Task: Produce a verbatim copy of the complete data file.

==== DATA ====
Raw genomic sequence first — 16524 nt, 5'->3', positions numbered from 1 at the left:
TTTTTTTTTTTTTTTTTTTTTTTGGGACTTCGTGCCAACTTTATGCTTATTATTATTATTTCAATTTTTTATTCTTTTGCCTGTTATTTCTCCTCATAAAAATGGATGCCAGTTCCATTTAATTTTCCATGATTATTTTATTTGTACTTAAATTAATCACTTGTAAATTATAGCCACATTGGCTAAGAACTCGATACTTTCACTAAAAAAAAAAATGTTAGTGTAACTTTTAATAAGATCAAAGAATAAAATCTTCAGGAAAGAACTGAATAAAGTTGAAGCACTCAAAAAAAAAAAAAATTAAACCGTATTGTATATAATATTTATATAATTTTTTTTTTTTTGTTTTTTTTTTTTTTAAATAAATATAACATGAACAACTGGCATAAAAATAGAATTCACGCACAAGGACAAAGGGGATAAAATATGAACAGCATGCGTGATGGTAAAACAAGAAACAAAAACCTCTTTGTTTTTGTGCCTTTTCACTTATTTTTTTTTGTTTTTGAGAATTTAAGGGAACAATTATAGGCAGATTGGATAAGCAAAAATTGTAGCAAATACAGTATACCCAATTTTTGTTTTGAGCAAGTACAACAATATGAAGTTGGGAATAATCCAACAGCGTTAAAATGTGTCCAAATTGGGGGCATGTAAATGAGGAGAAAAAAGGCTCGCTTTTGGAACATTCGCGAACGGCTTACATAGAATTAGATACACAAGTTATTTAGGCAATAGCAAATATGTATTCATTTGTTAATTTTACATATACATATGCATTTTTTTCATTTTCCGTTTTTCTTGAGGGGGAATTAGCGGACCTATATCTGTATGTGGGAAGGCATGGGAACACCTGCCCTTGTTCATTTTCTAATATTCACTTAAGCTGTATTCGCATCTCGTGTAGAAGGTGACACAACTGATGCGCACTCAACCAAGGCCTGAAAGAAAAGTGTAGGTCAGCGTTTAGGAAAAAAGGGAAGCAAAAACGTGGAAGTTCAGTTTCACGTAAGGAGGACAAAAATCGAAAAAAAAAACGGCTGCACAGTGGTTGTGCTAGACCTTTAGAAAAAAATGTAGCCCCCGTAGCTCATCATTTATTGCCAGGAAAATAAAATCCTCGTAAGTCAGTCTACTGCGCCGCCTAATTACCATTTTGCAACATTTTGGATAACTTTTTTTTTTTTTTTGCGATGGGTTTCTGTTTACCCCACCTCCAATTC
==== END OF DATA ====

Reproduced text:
Raw genomic sequence first — 16524 nt, 5'->3', positions numbered from 1 at the left:
TTTTTTTTTTTTTTTTTTTTTTTGGGACTTCGTGCCAACTTTATGCTTATTATTATTATTTCAATTTTTTATTCTTTTGCCTGTTATTTCTCCTCATAAAAATGGATGCCAGTTCCATTTAATTTTCCATGATTATTTTATTTGTACTTAAATTAATCACTTGTAAATTATAGCCACATTGGCTAAGAACTCGATACTTTCACTAAAAAAAAAAATGTTAGTGTAACTTTTAATAAGATCAAAGAATAAAATCTTCAGGAAAGAACTGAATAAAGTTGAAGCACTCAAAAAAAAAAAAAATTAAACCGTATTGTATATAATATTTATATAATTTTTTTTTTTTTGTTTTTTTTTTTTTTAAATAAATATAACATGAACAACTGGCATAAAAATAGAATTCACGCACAAGGACAAAGGGGATAAAATATGAACAGCATGCGTGATGGTAAAACAAGAAACAAAAACCTCTTTGTTTTTGTGCCTTTTCACTTATTTTTTTTTGTTTTTGAGAATTTAAGGGAACAATTATAGGCAGATTGGATAAGCAAAAATTGTAGCAAATACAGTATACCCAATTTTTGTTTTGAGCAAGTACAACAATATGAAGTTGGGAATAATCCAACAGCGTTAAAATGTGTCCAAATTGGGGGCATGTAAATGAGGAGAAAAAAGGCTCGCTTTTGGAACATTCGCGAACGGCTTACATAGAATTAGATACACAAGTTATTTAGGCAATAGCAAATATGTATTCATTTGTTAATTTTACATATACATATGCATTTTTTTCATTTTCCGTTTTTCTTGAGGGGGAATTAGCGGACCTATATCTGTATGTGGGAAGGCATGGGAACACCTGCCCTTGTTCATTTTCTAATATTCACTTAAGCTGTATTCGCATCTCGTGTAGAAGGTGACACAACTGATGCGCACTCAACCAAGGCCTGAAAGAAAAGTGTAGGTCAGCGTTTAGGAAAAAAGGGAAGCAAAAACGTGGAAGTTCAGTTTCACGTAAGGAGGACAAAAATCGAAAAAAAAAACGGCTGCACAGTGGTTGTGCTAGACCTTTAGAAAAAAATGTAGCCCCCGTAGCTCATCATTTATTGCCAGGAAAATAAAATCCTCGTAAGTCAGTCTACTGCGCCGCCTAATTACCATTTTGCAACATTTTGGATAACTTTTTTTTTTTTTTTGCGATGGGTTTCTGTTTACCCCACCTCCAATTC